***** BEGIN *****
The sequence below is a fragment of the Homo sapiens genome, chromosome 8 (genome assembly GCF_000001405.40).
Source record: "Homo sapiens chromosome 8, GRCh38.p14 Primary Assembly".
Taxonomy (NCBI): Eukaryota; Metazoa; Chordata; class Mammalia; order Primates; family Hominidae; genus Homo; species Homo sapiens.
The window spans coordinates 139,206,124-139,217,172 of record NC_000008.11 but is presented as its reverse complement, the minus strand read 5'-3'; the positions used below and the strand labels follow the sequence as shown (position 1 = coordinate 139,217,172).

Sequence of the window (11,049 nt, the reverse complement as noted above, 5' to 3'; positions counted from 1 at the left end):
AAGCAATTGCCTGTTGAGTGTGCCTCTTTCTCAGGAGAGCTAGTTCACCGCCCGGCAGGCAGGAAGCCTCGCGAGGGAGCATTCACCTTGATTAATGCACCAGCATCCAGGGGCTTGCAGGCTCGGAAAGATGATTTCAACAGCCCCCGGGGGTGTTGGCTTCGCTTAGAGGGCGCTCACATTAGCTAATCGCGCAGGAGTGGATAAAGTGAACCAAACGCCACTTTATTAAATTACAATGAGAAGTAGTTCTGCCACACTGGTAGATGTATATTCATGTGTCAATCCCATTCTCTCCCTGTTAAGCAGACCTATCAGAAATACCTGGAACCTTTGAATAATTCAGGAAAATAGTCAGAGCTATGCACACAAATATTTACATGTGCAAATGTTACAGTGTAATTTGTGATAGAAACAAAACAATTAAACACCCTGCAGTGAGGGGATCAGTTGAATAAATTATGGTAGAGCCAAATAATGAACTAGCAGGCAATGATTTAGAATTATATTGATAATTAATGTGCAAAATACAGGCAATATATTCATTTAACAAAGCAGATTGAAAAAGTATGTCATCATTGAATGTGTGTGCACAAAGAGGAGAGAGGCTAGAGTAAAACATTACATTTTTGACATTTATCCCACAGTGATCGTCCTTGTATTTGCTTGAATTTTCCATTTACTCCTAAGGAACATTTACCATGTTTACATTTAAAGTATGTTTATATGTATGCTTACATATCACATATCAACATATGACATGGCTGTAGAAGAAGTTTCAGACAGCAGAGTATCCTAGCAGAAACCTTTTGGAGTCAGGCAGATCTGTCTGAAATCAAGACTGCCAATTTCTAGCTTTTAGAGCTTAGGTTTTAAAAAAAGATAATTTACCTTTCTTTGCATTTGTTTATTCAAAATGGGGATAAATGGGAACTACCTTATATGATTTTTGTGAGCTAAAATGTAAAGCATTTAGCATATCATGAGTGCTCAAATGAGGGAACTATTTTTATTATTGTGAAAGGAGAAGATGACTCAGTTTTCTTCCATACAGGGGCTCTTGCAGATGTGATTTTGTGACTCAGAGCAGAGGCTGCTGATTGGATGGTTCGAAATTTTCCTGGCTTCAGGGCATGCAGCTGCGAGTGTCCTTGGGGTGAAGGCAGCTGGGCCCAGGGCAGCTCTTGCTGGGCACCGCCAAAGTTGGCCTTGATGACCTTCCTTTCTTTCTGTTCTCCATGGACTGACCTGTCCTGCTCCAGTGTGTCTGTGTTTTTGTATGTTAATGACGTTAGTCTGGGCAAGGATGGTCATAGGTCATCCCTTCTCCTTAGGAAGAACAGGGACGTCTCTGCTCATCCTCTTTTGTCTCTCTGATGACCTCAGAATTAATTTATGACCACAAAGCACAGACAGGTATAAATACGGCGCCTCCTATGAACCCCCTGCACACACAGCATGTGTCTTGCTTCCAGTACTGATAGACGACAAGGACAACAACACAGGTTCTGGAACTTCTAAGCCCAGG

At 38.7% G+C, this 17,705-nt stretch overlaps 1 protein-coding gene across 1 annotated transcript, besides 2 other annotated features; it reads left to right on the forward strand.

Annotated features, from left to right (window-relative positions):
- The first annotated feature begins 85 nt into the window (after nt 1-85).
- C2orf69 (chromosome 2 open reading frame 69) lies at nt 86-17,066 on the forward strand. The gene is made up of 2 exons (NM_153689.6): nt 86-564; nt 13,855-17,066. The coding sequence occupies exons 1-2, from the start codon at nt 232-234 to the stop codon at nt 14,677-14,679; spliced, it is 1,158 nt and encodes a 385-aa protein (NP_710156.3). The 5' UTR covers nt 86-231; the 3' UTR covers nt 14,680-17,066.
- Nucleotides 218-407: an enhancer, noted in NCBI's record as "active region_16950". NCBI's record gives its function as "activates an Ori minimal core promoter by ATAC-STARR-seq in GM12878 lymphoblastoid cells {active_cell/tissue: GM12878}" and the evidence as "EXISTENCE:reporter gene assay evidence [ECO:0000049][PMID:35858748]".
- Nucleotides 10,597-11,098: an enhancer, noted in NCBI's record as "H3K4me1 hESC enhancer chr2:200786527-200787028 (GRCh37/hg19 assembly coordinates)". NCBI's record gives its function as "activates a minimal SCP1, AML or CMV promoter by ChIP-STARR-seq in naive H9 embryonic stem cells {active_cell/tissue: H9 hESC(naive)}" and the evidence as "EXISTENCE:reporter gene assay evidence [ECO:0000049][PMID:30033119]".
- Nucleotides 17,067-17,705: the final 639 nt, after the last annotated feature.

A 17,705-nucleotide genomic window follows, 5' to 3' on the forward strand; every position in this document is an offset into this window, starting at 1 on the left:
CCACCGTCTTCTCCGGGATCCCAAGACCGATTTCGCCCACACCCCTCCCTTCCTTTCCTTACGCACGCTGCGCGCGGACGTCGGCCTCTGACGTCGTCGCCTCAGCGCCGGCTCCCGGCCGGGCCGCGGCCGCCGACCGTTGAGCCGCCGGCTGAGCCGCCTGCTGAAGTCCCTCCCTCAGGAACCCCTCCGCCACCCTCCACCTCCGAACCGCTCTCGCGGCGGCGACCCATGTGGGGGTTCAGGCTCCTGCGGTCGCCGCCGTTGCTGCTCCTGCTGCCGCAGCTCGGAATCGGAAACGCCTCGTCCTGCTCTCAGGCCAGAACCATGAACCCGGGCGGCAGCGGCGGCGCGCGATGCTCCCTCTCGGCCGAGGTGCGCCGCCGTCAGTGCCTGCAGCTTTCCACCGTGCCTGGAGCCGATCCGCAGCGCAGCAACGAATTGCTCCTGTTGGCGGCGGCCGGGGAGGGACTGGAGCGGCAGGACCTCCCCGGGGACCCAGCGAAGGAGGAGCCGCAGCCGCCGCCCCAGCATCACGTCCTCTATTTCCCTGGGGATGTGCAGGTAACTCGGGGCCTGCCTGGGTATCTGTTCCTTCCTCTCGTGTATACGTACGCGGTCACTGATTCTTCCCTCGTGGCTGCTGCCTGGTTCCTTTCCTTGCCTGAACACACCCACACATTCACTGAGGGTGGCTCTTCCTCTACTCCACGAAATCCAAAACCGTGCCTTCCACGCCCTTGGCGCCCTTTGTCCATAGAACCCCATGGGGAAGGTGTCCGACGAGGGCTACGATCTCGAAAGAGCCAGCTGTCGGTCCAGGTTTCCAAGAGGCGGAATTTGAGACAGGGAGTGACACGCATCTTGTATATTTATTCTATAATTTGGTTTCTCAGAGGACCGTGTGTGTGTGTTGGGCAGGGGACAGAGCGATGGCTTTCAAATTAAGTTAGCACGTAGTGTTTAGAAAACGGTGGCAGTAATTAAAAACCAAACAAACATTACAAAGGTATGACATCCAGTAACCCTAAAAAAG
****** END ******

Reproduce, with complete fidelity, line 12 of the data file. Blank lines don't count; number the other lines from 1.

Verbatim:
- Nucleotides 10,597-11,098: an enhancer, noted in NCBI's record as "H3K4me1 hESC enhancer chr2:200786527-200787028 (GRCh37/hg19 assembly coordinates)". NCBI's record gives its function as "activates a minimal SCP1, AML or CMV promoter by ChIP-STARR-seq in naive H9 embryonic stem cells {active_cell/tissue: H9 hESC(naive)}" and the evidence as "EXISTENCE:reporter gene assay evidence [ECO:0000049][PMID:30033119]".